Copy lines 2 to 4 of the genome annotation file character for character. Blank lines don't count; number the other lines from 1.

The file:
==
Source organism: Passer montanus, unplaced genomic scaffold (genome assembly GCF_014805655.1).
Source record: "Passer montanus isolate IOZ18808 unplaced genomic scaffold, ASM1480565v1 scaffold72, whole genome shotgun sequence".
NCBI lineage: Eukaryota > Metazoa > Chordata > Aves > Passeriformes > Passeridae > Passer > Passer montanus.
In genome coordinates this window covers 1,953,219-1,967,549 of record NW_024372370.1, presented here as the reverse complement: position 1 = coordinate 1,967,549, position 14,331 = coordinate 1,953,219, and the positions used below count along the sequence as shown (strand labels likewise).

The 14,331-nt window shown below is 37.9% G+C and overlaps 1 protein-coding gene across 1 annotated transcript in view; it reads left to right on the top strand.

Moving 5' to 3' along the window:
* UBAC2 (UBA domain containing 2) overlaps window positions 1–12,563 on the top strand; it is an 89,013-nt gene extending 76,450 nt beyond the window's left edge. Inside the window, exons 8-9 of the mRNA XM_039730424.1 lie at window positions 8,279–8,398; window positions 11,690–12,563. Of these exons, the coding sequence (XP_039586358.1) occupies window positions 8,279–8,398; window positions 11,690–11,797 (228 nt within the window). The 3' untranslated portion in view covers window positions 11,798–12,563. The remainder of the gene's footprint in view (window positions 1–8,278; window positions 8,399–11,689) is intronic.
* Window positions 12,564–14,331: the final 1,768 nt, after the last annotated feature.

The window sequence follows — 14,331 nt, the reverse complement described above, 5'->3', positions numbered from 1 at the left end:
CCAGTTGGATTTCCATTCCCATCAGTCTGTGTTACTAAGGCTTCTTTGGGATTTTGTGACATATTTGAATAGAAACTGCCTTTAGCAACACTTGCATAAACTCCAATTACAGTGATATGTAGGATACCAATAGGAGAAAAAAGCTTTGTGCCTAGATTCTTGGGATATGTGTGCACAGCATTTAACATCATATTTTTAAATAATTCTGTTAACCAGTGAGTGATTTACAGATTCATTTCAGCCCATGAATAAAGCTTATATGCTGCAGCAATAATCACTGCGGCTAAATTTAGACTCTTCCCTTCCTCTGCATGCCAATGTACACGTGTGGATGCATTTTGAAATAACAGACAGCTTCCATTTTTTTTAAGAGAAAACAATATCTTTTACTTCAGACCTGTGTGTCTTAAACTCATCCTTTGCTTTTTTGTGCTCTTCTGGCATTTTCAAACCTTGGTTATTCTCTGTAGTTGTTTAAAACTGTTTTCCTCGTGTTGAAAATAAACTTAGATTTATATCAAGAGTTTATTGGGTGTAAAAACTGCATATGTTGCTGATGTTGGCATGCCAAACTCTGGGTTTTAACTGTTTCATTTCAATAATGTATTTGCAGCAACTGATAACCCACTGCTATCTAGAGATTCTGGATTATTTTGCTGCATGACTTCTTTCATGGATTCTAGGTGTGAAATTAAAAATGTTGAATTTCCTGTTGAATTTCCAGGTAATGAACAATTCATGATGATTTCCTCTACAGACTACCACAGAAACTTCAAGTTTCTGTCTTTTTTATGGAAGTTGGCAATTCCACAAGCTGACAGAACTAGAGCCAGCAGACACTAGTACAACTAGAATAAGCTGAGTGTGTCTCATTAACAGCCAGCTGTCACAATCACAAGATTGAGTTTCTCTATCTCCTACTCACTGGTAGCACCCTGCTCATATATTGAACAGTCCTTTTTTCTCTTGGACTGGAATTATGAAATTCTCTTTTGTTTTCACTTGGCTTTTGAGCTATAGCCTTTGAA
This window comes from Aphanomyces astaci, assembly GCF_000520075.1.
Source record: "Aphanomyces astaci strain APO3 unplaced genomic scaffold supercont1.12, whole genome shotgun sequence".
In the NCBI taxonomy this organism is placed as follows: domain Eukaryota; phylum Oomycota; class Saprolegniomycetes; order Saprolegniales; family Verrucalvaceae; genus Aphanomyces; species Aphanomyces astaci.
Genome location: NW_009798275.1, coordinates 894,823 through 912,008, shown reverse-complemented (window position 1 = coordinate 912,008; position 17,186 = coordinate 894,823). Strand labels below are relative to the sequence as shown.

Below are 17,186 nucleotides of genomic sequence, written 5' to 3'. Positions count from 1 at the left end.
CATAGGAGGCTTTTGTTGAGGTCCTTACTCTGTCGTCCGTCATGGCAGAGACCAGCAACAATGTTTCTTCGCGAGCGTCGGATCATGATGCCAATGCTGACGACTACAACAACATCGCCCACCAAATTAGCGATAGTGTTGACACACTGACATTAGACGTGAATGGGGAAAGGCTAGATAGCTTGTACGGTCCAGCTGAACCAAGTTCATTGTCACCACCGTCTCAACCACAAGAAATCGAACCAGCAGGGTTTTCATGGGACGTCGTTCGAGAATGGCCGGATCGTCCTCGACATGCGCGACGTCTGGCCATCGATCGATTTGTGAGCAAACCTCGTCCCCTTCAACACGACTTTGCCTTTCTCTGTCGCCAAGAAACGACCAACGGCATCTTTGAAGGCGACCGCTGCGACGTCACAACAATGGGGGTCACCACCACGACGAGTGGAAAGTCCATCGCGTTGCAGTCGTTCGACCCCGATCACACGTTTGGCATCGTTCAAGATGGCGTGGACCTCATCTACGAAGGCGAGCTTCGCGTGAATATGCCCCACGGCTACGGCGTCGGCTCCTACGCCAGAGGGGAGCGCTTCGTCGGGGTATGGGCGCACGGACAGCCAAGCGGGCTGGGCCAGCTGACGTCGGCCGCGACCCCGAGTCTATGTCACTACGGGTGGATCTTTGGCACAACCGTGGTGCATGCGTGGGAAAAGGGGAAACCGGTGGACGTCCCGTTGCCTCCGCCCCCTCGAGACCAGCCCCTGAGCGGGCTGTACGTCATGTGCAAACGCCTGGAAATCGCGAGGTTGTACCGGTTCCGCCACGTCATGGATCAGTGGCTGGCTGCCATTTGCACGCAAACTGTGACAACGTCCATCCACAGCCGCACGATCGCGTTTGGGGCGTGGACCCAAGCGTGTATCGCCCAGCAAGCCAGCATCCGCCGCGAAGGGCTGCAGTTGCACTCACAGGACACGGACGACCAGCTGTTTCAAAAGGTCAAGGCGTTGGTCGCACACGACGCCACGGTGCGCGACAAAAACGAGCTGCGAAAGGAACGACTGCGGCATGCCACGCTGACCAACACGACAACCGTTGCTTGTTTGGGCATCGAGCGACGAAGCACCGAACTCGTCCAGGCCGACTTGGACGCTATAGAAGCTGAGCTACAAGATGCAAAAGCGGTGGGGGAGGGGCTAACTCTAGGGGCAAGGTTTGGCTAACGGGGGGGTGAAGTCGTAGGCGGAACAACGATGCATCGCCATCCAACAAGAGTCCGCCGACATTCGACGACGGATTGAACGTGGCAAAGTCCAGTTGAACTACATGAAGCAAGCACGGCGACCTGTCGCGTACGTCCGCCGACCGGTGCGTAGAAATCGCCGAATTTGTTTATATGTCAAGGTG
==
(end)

Source record: "Passer montanus isolate IOZ18808 unplaced genomic scaffold, ASM1480565v1 scaffold72, whole genome shotgun sequence".
NCBI lineage: Eukaryota > Metazoa > Chordata > Aves > Passeriformes > Passeridae > Passer > Passer montanus.
In genome coordinates this window covers 1,953,219-1,967,549 of record NW_024372370.1, presented here as the reverse complement: position 1 = coordinate 1,967,549, position 14,331 = coordinate 1,953,219, and the positions used below count along the sequence as shown (strand labels likewise).